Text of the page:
20 Questions to Improve Learning at Your Organization
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The secret to improving learning at your organization lives in your ability to assess your audiences and meet their needs. That knowledge becomes the data you’ll use to build an impactful and effective learning solution.
But, how are you capturing what you need to know quickly? To design and deliver impactful learning solutions, I use a set of 20 questions that guide me and my client through 6 critical areas of discovery.
I’m excited to announce the release of a new LinkedIn Learning video course, titled 20 Questions to Improve Learning at Your Organization. In 20 short videos, I discuss understanding an organization, solving a learning problem, parameters of training, questions to design the learning, leading the session, and extending the learning. If you find them helpful, check out the new OnlineCourse, or read my book Wired To Grow: Harness the Power of Brain Science to Learn and Master Any Skill (2nd ed).
For Learning Professionals and Consultants
Depending on your role, you’ll have slightly different challenges that I want you to be aware of.
If you’re an inhouse employee, working with many levels in your organization, know that you have a wealth of information already at your fingertips about the organization, its leaders, history and culture. This can help you immensely but it can also lead you to make assumptions. Use the 20 questions to help you bring a fresh ear to the conversation and to help you see clearly as you design the path forward.
When you’re an outside consultant, you have the benefit of seeing the patterns and issues that impact organizations of all kinds. But you’ll be missing a lot of the details on the influential and often invisible forces that are shaping this situation. Use the 20 questions to help you get up to speed quickly on the most critical factors.
Now, I didn’t always know to ask these questions. They came from me missing the mark. After an event, I’d get something like, “It was good but I wish it had done X.” And I’d be thinking to myself, “Well, why didn’t you just ask for that?”
Clients don’t always know what they need or want so I started taking it upon myself to ask better questions--deeper questions. And it has made a world of difference. I want you to be able to do the same. Below is a question from each section of the new online course, 20 Questions to Improve Learning at Your Organization. To get the full set of questions, check out the online course.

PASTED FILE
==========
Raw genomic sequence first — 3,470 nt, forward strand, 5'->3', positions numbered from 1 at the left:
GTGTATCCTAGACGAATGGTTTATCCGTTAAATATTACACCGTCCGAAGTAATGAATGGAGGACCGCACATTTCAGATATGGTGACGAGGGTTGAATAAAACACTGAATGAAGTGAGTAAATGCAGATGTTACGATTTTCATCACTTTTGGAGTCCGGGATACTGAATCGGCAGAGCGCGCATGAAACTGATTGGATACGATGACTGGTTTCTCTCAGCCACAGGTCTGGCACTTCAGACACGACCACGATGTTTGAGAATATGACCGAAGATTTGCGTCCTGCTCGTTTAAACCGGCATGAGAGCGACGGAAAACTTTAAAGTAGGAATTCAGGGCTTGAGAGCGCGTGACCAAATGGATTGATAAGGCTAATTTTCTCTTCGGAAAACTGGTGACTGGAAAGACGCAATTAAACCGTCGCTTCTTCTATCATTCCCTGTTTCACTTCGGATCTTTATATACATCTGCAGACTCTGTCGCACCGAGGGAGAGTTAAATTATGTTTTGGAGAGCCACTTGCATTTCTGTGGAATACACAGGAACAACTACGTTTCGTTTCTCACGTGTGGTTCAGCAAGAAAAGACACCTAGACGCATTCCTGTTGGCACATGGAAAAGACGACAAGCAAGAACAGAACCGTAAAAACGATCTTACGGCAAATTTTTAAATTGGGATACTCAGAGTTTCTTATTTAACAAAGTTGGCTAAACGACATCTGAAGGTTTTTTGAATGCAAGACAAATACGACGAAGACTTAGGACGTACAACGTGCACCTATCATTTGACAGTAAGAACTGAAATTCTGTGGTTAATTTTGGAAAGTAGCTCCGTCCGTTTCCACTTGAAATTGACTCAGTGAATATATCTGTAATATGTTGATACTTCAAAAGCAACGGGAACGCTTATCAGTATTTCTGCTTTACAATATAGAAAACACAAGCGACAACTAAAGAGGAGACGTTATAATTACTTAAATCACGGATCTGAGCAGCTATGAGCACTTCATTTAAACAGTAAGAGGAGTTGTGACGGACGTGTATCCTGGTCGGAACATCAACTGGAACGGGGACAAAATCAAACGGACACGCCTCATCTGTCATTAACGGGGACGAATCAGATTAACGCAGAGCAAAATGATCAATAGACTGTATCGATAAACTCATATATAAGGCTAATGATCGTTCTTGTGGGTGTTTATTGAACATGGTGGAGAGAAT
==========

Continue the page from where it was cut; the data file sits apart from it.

Q 3: What are the pain points?
Every organization, no matter how big or successful they seem, is struggling in some way. There are things keeping the leaders up at night and you need to know what those are.
So ask the question, “What are the biggest pain points you’re trying to solve right now?”
I usually ask this question on a couple levels. I certainly ask the person who reached out to me, and the first answer is usually the problem they have come to me to solve. But I keep going to get a fuller picture.
I might say something like:
- “Besides this issue, what other pain points are you trying to solve in your group?”
- And then I ask, “What about the leaders above you? What pain points are they dealing with?”
- If they don’t get to the top, I’ll follow up with, “And what about the senior executives? What do you think is keeping them up at night?”
All of this information broadens your perspective so that you can align to the real context that you will be working in.
Q7: What are your good people doing?
When leaders want training, they are trying to solve a problem. In particular, they are trying to get people to perform better at something. But I have found they are so focused on where people are struggling, they don’t always notice who’s already doing it well.
So ask them this question: “What are your good people doing differently?”